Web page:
HUGO GROTIUS (Huig de Groot), a modern természetjogi felfogás és a modern politikai irodalom egyik megteremtője, aki a természet-jogon alapuló nemzetközi jog alapjait fektette le.
If the ‘clash of civilizations’ in the Huntingtonian sense of the word, exists at all between Western civilization and Islam, its primary scene is undoubtedly Europe. This is because there is a significant number of Muslim minorities living in Europe, with their proportions ever increasing, and because over the recent period we have witnessed a series of conflicts between the Muslim minorities and the ‘native’ population of the recipient countries. Many hold the view that in Europe there is a real ‘war of cultures’, a ‘Kulturkampf’ going on. Even Gilles Kepel and Bassam Tibi, otherwise quite realistic analysts, believe that ‘Europe has become a battle-ground’.
Even though we should not mean it in the sense of a concrete battle-ground, it is definitely an ‘ideological’ one, centred round the rather complex issue of ‘Islam in Europe’ and the ‘dichotomy’ of multiculturalism vs. ‘integration’, which have served as bones of contention for heated debates for a long time. The debate has numerous participants: learned scholars, politicians, intellectuals, journalists and different Muslim personalities, each one using their own kind of discourse.
The already marked presence of Islam in Europe and its becoming quite clearly ‘visible’ raises a very important question, considering the fact that Islam occupies here a lasting minority position, unlike in the Islamic world. The question to be answered is this: Is there a special ‘Europeanized Islam’ or ‘Euro-Islam’, characteristically different from mainstream Islam, or is it only justified to speak about the presence of Islam in Europe? Putting it another way; Euro(pean) Islam or Islam in Europe? On top of that, those emphasizing the conflicts between the European ‘native’ population and Muslim minorities consider the latter, with few exceptions, as a unified, homogeneous, usually radical bloc, the same way they are treating Islam itself as a unified bloc. But there is no such thing as unified Islam, the bloc of Muslim minorities in Europe is fragmented by lines of fracture. Similarly to several other questions, there is no unified ‘Islam’ or ‘Muslim’ opinion as to what Islam in Europe should be like.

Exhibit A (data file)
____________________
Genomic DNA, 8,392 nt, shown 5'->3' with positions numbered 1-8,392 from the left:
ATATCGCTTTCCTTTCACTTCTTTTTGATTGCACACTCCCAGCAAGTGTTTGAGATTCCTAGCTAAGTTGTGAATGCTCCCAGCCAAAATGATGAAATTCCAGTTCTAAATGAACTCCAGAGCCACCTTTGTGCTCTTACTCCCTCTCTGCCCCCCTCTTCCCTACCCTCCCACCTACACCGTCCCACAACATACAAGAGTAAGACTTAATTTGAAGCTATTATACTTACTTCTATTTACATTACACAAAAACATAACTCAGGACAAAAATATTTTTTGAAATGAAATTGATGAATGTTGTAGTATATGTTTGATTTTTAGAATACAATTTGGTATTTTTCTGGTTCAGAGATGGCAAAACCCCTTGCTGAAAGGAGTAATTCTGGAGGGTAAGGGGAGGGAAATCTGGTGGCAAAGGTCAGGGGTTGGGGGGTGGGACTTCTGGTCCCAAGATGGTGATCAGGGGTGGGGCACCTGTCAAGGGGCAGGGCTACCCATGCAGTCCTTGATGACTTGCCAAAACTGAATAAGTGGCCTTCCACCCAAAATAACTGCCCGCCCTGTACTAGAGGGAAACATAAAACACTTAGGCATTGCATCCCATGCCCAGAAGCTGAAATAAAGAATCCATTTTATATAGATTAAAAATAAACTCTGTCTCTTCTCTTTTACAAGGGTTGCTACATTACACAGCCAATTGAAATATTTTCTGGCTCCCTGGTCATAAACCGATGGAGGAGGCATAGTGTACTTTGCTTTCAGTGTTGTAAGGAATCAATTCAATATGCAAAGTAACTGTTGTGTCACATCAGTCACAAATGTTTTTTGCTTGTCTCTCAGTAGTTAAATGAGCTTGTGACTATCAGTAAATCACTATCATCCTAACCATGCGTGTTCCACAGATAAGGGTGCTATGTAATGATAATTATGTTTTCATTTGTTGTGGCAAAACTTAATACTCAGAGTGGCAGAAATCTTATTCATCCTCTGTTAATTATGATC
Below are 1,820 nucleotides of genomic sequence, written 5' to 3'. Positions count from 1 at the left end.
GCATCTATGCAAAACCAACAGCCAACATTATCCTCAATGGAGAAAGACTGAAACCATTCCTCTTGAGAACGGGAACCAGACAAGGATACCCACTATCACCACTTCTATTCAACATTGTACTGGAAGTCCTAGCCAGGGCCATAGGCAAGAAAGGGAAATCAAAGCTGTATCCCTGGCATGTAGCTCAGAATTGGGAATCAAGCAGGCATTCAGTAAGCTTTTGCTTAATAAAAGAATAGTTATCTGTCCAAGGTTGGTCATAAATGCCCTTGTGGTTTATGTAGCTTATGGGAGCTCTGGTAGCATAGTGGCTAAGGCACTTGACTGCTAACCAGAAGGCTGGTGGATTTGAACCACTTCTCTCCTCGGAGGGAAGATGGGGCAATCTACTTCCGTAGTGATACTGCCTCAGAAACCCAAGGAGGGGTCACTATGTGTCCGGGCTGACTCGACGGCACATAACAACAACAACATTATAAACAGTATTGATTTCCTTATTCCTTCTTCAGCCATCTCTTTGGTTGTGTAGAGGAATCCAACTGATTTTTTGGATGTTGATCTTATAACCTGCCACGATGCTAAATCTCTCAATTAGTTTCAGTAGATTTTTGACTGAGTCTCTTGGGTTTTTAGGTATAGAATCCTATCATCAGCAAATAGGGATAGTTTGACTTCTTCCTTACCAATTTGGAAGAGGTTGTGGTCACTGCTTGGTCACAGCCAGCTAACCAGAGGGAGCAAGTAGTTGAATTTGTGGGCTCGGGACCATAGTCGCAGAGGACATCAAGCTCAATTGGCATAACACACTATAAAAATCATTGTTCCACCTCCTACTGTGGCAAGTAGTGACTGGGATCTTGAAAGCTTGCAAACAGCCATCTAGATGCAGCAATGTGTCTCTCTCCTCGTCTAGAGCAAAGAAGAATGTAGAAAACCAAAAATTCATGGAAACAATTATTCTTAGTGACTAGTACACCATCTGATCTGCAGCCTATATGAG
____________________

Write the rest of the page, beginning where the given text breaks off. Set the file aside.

Regarding the relationship between immigrant Muslims and ‘native’ European population, there are two intellectual trends, or, we might call them ‘schools’, totally different, practically contradicting one another. One of them, based on Huntington’s paradigm of ‘a clash of civilizations’, in fact presumes a war between democratic Europe and its 15-25 million Muslims ‘imported’ from ‘intolerably’ anti-democratic countries. Many experts trace it back to the irreconcilable contradictions between values, such as e.g. individualism ‘ranked above the tribe and the community’ characteristic of the Jewish-Christian civilization vs. the ‘group interest’ represented by Muslims, above all the interest of ‘the group named Muslims’. The ‘Darwinian struggle for life’ between ‘hyper-tolerant Europeans and hyper-aggressive Muslims’ might lead to the annihilation of European culture.
The other school does not accept the former one, since it does not take into account those immigrant Muslim masses that already have democratic attitudes that have already become European, and cannot automatically be put in a row with the jihadists. This opinion holds that the dividing line runs within the Islamic world and it is between Islamic fundamentalists and the moderates standing opposite them. The most optimistic are of the view that this situation offers Europe an excellent chance to help distract Islam from jihadism and contribute to the long-awaited Islamic enlightenment.